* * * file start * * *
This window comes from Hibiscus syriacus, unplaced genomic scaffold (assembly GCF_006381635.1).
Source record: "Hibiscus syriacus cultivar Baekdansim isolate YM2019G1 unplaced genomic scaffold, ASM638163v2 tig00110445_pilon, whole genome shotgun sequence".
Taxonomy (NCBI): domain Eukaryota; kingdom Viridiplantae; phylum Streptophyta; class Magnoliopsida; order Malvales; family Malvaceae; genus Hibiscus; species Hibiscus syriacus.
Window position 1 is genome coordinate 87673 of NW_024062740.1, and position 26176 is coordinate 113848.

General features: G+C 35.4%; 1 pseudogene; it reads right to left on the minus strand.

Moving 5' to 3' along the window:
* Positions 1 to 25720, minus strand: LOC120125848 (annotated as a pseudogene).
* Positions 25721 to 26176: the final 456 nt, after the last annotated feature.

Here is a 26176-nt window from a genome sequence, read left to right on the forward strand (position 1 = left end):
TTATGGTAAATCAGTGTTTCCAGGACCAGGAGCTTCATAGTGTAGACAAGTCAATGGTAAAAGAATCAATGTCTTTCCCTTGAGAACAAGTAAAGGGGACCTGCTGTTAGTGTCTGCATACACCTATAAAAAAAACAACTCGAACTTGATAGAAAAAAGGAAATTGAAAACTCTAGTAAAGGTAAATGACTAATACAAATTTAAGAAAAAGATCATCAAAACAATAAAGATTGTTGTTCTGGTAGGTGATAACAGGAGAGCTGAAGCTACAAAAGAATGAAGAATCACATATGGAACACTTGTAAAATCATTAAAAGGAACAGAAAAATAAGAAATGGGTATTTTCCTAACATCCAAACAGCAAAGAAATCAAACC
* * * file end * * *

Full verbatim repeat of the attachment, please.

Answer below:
This window comes from Hibiscus syriacus, unplaced genomic scaffold (assembly GCF_006381635.1).
Source record: "Hibiscus syriacus cultivar Baekdansim isolate YM2019G1 unplaced genomic scaffold, ASM638163v2 tig00110445_pilon, whole genome shotgun sequence".
Taxonomy (NCBI): domain Eukaryota; kingdom Viridiplantae; phylum Streptophyta; class Magnoliopsida; order Malvales; family Malvaceae; genus Hibiscus; species Hibiscus syriacus.
Window position 1 is genome coordinate 87673 of NW_024062740.1, and position 26176 is coordinate 113848.

General features: G+C 35.4%; 1 pseudogene; it reads right to left on the minus strand.

Moving 5' to 3' along the window:
* Positions 1 to 25720, minus strand: LOC120125848 (annotated as a pseudogene).
* Positions 25721 to 26176: the final 456 nt, after the last annotated feature.

Here is a 26176-nt window from a genome sequence, read left to right on the forward strand (position 1 = left end):
TTATGGTAAATCAGTGTTTCCAGGACCAGGAGCTTCATAGTGTAGACAAGTCAATGGTAAAAGAATCAATGTCTTTCCCTTGAGAACAAGTAAAGGGGACCTGCTGTTAGTGTCTGCATACACCTATAAAAAAAACAACTCGAACTTGATAGAAAAAAGGAAATTGAAAACTCTAGTAAAGGTAAATGACTAATACAAATTTAAGAAAAAGATCATCAAAACAATAAAGATTGTTGTTCTGGTAGGTGATAACAGGAGAGCTGAAGCTACAAAAGAATGAAGAATCACATATGGAACACTTGTAAAATCATTAAAAGGAACAGAAAAATAAGAAATGGGTATTTTCCTAACATCCAAACAGCAAAGAAATCAAACC